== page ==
Hundreds in Rehoboth demand justice for George Floyd and change

Protestors rally along Del. 1 in Rehoboth Beach Friday demanding equality and justice in the wake of George Floyd’s death in Minneapolis. Rallies for justice have been held daily throughout the state this week. Special to the Delaware State News/Chuck Snyder

REHOBOTH BEACH — About 500 protesters stretching nearly a mile on the sidewalks from Outlet Liquors to County Bank held signs for onlooking drivers along Del. 1 near Rehoboth Friday.

The message of the demonstration resembled the multiple protests across Delaware this week as people demand justice for George Floyd and countless other unarmed black Americans who have been unjustly killed by police.

“I want everyone to know what it’s like as a black person in America, that we have to come together and fight to be recognized as humans,” said Jalyn Powell, a demonstrator from Milford.

Protesters faced the highway, holding signs that read “Say their names” and “No justice, no peace” among other signs supporting the Black Lives Matter movement. A chorus of car-honking in support did not let up until protesters began dispersing more than an hour later after 5 p.m.

Demonstrator Daniel Rosa of Lewes said in order to see change in the criminal justice system, people need to continue protesting.
“We need to put pressure on legislators and the police department, and reform across the whole institution,” Mr. Rosa said. “The more we show up and the more we protest, then the better chance we have at change happening.”

Protester Keira Smith said she was demonstrating for Robert Knox, a paraplegic African-American man from Harbeson who was fatally shot in his bed by two state troopers in 2018.

(Police were cleared in the investigation that followed.)

“He was paralyzed and was shot at so many times that they didn’t even recognize him. His family couldn’t go ID him. They didn’t have a [funeral] service and couldn’t go see him for weeks,” Ms. Smith said. “He was a part of our family.”

Another protester, Chamyra Upshur of Milton, said she was happy so see so much support from the coastal Delaware community.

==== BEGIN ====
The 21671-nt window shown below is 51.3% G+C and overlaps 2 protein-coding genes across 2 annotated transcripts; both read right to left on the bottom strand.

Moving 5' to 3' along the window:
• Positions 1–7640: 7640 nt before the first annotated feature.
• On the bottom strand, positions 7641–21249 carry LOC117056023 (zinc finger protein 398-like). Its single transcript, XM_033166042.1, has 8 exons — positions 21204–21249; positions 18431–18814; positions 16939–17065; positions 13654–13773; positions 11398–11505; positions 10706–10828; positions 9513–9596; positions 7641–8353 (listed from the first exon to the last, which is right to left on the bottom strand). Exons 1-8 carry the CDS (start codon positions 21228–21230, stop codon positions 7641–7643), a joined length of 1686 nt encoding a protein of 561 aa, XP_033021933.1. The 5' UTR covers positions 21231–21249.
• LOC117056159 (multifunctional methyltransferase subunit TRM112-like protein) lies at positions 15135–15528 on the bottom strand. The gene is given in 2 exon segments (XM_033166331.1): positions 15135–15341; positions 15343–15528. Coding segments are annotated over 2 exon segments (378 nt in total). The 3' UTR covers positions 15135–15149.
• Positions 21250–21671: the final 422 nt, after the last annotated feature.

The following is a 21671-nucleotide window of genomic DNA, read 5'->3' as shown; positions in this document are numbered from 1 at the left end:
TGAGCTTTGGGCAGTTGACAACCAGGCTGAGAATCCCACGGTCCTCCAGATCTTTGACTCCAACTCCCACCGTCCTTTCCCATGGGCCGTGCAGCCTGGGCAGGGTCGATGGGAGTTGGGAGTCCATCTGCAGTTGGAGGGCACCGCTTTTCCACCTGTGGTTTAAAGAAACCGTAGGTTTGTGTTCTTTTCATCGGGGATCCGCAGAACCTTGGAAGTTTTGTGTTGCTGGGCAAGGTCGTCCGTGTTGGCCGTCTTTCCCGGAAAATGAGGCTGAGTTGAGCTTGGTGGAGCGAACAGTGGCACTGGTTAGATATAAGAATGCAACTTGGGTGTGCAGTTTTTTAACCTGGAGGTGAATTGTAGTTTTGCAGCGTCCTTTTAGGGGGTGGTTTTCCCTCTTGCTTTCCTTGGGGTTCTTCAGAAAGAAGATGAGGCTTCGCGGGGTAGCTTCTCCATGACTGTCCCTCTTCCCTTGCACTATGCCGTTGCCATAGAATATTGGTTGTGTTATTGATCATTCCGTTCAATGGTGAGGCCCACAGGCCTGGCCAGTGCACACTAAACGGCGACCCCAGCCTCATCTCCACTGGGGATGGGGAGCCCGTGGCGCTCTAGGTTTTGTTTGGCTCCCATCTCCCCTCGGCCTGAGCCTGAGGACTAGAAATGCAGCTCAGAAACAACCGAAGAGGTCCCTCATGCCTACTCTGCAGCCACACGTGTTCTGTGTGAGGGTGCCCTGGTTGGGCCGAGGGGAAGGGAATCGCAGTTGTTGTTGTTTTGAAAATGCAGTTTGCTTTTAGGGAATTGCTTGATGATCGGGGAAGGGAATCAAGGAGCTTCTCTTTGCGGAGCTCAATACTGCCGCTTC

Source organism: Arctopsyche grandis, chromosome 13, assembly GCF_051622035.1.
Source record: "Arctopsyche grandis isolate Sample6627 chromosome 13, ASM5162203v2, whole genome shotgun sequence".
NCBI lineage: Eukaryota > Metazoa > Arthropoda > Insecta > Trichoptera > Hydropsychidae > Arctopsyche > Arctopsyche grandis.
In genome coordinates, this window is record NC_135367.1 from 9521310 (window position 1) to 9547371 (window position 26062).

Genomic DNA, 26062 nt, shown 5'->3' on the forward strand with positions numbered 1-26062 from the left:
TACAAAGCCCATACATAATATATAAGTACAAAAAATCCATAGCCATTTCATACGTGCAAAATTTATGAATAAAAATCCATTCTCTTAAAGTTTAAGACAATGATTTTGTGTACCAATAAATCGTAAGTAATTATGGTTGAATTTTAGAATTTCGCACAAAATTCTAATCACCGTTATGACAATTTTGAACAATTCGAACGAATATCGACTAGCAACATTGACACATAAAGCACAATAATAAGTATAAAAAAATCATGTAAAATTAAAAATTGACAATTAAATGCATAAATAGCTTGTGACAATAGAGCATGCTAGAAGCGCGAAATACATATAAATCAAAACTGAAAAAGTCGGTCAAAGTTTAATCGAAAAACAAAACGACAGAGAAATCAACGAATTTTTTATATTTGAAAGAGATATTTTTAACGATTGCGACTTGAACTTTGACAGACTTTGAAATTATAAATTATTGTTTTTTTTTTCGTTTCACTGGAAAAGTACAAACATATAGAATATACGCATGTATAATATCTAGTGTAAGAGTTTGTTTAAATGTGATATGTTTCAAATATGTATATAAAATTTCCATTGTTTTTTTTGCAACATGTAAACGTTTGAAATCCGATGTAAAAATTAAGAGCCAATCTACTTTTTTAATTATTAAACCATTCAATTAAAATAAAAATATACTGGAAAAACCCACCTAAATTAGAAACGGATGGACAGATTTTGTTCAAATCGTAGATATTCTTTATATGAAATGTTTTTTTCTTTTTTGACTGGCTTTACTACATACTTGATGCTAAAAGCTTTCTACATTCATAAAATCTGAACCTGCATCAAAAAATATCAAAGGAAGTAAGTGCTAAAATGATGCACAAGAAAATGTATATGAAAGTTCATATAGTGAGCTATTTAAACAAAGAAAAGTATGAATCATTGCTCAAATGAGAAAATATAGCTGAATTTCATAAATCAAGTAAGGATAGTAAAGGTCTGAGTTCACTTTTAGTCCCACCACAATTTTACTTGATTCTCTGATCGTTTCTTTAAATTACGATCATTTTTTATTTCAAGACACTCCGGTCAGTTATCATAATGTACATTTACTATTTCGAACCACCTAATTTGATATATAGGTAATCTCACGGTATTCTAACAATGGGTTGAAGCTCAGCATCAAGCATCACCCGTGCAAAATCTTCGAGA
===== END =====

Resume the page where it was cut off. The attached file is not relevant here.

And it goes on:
“I was very proud of the allies we have here in Rehoboth, and that people are standing in solidarity with each other to let us know that yes, it’s not me, but I share the same sentiment,” Ms. Upshur said.

Friday’s protest was originally sponsored by two political groups in Sussex County, Southern Delaware Alliance for Racial Justice and Women’s March Sussex, who both pulled out of the protest on Wednesday due to concerns that outside agitators would disrupt their message.

Despite that, hundreds still attended the demonstration, many saying they heard about the event on social media. Much like the protest at the Rehoboth Bandstand on Monday, no such crowd attended the Del. 1 demonstration.

Master Cpl. Melissa Jaffe of Delaware State Police confirmed that protesters remained peaceful and did not clash with law enforcement.

“Everybody has been wonderful out here,” Cpl. Jaffe said. “We’ve had no issues so far, it has been extremely peaceful and we are so thankful for that.”

She reiterated that Delaware State Police supports all residents’ First Amendment right to protest.

“We understand this is their First Amendment right, and we are out here to protect that First Amendment right,” MC Jaffe said.
Mostly in-state residents attended Friday’s protest, according to Delaware State Police.

The protest was made up of a diverse age-range of protesters, but Ms. Powell said she wished she saw more people of color at the demonstration.

“What disappoints me is it’s not a lot of African-American turnout,” she said. “Most of the people out here are not of color. So, I think it’s important that we let our community know and our culture know that, in order to be seen, we have to be seen.”